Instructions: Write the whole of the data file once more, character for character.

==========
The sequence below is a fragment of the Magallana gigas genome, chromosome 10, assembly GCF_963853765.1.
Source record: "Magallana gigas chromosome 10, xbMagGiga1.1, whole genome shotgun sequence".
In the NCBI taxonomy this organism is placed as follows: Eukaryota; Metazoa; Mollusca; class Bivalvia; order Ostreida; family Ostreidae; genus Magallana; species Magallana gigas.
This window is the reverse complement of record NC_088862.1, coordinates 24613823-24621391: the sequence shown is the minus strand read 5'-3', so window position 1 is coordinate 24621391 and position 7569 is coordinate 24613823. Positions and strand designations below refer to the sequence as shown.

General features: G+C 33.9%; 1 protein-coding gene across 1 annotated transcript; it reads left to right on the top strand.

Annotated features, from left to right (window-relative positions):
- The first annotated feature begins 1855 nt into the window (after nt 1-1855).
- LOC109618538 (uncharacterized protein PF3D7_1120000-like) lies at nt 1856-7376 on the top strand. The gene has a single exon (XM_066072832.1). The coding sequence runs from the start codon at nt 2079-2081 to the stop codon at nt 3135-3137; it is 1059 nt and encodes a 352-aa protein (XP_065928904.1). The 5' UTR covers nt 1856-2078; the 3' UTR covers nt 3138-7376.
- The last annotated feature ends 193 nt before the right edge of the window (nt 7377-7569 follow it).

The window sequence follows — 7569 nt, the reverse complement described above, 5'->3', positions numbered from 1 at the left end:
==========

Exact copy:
The sequence below is a fragment of the Magallana gigas genome, chromosome 10, assembly GCF_963853765.1.
Source record: "Magallana gigas chromosome 10, xbMagGiga1.1, whole genome shotgun sequence".
In the NCBI taxonomy this organism is placed as follows: Eukaryota; Metazoa; Mollusca; class Bivalvia; order Ostreida; family Ostreidae; genus Magallana; species Magallana gigas.
This window is the reverse complement of record NC_088862.1, coordinates 24613823-24621391: the sequence shown is the minus strand read 5'-3', so window position 1 is coordinate 24621391 and position 7569 is coordinate 24613823. Positions and strand designations below refer to the sequence as shown.

General features: G+C 33.9%; 1 protein-coding gene across 1 annotated transcript; it reads left to right on the top strand.

Annotated features, from left to right (window-relative positions):
- The first annotated feature begins 1855 nt into the window (after nt 1-1855).
- LOC109618538 (uncharacterized protein PF3D7_1120000-like) lies at nt 1856-7376 on the top strand. The gene has a single exon (XM_066072832.1). The coding sequence runs from the start codon at nt 2079-2081 to the stop codon at nt 3135-3137; it is 1059 nt and encodes a 352-aa protein (XP_065928904.1). The 5' UTR covers nt 1856-2078; the 3' UTR covers nt 3138-7376.
- The last annotated feature ends 193 nt before the right edge of the window (nt 7377-7569 follow it).

The window sequence follows — 7569 nt, the reverse complement described above, 5'->3', positions numbered from 1 at the left end: